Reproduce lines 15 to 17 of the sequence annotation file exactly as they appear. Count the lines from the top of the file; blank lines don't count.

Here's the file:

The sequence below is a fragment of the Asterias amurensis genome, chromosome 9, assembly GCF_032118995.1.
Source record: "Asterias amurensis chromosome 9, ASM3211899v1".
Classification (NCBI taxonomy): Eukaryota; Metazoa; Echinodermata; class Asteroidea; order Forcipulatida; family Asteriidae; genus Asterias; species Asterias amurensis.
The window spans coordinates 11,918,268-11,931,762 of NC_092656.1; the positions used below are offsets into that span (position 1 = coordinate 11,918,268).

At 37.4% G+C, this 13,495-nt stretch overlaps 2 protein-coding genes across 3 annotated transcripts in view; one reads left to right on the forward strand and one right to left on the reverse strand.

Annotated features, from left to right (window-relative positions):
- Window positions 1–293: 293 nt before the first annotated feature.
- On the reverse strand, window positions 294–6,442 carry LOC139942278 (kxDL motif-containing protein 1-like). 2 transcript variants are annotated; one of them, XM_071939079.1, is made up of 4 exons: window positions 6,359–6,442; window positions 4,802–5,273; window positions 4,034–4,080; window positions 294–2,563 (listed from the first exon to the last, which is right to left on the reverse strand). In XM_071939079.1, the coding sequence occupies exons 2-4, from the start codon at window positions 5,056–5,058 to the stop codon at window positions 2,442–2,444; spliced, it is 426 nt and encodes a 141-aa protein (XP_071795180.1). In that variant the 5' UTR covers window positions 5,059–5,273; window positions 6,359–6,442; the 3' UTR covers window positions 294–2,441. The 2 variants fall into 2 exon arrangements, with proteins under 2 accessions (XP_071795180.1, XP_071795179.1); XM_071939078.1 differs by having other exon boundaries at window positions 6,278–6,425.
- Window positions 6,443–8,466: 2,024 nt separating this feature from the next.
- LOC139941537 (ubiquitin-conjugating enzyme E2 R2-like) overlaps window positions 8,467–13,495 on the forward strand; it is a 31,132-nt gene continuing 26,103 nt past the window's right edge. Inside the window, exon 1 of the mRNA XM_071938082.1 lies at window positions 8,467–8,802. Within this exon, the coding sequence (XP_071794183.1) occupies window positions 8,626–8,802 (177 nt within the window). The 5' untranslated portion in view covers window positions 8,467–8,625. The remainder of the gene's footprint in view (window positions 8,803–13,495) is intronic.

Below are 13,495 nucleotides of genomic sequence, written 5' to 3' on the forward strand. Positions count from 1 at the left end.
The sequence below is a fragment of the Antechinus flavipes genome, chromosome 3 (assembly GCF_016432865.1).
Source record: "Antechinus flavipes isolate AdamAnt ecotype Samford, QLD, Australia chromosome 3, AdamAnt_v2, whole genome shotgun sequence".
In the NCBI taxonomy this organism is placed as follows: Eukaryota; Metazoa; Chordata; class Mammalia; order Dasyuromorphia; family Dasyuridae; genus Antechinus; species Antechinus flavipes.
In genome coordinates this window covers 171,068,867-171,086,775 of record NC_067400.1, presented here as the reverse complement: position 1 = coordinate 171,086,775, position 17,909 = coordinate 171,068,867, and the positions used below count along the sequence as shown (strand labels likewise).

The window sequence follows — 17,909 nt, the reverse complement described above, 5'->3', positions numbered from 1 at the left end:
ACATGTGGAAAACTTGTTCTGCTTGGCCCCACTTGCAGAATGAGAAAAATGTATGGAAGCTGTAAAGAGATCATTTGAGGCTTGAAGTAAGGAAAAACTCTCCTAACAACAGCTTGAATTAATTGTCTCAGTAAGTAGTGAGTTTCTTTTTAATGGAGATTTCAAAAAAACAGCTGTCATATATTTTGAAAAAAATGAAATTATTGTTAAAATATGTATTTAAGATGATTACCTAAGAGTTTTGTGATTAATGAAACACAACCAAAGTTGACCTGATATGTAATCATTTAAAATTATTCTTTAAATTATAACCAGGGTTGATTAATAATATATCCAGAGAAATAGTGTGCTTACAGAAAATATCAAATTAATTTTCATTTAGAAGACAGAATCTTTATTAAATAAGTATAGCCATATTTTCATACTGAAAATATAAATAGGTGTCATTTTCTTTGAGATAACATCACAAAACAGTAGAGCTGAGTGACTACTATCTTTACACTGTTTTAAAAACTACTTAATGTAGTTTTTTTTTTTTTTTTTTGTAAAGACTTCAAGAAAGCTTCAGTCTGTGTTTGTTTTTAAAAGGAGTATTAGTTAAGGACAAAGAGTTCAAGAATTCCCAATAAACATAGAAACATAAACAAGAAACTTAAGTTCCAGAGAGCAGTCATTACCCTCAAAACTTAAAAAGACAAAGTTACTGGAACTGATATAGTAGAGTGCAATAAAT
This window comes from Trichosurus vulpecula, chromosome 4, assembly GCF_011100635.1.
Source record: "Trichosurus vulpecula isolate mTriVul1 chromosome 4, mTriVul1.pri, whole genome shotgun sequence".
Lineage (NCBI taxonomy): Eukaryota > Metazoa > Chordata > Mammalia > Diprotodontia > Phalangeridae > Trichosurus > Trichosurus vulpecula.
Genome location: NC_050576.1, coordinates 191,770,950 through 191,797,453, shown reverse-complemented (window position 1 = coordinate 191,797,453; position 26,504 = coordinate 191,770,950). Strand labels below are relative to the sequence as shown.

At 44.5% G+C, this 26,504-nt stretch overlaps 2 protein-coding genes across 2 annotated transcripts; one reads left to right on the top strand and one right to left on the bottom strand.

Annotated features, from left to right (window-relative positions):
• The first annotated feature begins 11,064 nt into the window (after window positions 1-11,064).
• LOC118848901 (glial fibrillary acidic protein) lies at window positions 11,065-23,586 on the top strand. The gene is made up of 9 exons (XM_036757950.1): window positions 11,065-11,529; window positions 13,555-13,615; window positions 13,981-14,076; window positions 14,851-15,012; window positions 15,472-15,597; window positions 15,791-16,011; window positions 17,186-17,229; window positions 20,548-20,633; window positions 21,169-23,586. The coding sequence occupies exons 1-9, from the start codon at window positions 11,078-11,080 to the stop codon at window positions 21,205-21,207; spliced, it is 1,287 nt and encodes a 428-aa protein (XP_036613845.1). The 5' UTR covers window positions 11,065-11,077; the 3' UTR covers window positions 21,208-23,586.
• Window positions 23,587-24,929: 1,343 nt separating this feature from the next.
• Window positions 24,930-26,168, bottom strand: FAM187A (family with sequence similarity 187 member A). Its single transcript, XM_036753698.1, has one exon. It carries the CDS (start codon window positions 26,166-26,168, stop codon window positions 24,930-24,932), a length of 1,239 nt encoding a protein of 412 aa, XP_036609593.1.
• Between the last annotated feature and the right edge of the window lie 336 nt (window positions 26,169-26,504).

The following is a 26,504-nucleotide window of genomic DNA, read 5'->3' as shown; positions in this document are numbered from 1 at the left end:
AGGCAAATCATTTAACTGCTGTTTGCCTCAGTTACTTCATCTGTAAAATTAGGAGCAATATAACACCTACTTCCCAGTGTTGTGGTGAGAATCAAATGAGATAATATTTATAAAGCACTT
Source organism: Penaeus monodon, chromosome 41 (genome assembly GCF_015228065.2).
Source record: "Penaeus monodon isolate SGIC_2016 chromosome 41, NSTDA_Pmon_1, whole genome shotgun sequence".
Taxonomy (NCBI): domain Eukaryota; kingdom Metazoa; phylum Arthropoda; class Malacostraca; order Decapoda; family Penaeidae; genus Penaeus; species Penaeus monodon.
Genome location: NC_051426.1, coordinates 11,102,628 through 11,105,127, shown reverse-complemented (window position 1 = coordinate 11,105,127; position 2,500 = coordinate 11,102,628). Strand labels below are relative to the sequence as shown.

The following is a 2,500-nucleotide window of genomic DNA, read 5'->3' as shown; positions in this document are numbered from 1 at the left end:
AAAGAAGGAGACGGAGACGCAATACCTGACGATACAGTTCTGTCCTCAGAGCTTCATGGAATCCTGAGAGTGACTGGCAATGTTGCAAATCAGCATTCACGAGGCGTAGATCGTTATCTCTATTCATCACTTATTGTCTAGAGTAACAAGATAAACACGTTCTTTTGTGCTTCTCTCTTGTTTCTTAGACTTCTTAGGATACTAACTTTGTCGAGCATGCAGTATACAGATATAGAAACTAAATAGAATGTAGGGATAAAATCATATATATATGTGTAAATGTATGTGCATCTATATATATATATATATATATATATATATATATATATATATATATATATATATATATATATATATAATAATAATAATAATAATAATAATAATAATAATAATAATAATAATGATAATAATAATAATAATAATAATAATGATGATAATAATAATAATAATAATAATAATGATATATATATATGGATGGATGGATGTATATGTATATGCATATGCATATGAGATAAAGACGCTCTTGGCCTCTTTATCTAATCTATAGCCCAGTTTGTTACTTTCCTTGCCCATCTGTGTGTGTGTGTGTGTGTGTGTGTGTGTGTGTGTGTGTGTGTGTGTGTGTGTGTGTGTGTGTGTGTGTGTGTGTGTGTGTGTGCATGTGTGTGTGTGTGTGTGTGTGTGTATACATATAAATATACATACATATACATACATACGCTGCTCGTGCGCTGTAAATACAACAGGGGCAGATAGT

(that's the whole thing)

In genome coordinates this window covers 171,068,867-171,086,775 of record NC_067400.1, presented here as the reverse complement: position 1 = coordinate 171,086,775, position 17,909 = coordinate 171,068,867, and the positions used below count along the sequence as shown (strand labels likewise).

The window sequence follows — 17,909 nt, the reverse complement described above, 5'->3', positions numbered from 1 at the left end:
ACATGTGGAAAACTTGTTCTGCTTGGCCCCACTTGCAGAATGAGAAAAATGTATGGAAGCTGTAAAGAGATCATTTGAGGCTTGAAGTAAGGAAAAACTCTCCTAACAACAGCTTGAATTAATTGTCTCAGTAAGTAGTGAGTTTCTTTTTAATGGAGATTTCAAAAAAACAGCTGTCATATATTTTGAAAAAAATGAAATTATTGTTAAAATATGTATTTAAGATGATTACCTAAGAGTTTTGTGATTAATGAAACACAACCAAAGTTGACCTGATATGTAATCATTTAAAATTATTCTTTAAATTATAACCAGGGTTGATTAATAATATATCCAGAGAAATAGTGTGCTTACAGAAAATATCAAATTAATTTTCATTTAGAAGACAGAATCTTTATTAAATAAGTATAGCCATATTTTCATACTGAAAATATAAATAGGTGTCATTTTCTTTGAGATAACATCACAAAACAGTAGAGCTGAGTGACTACTATCTTTACACTGTTTTAAAAACTACTTAATGTAGTTTTTTTTTTTTTTTTTTGTAAAGACTTCAAGAAAGCTTCAGTCTGTGTTTGTTTTTAAAAGGAGTATTAGTTAAGGACAAAGAGTTCAAGAATTCCCAATAAACATAGAAACATAAACAAGAAACTTAAGTTCCAGAGAGCAGTCATTACCCTCAAAACTTAAAAAGACAAAGTTACTGGAACTGATATAGTAGAGTGCAATAAAT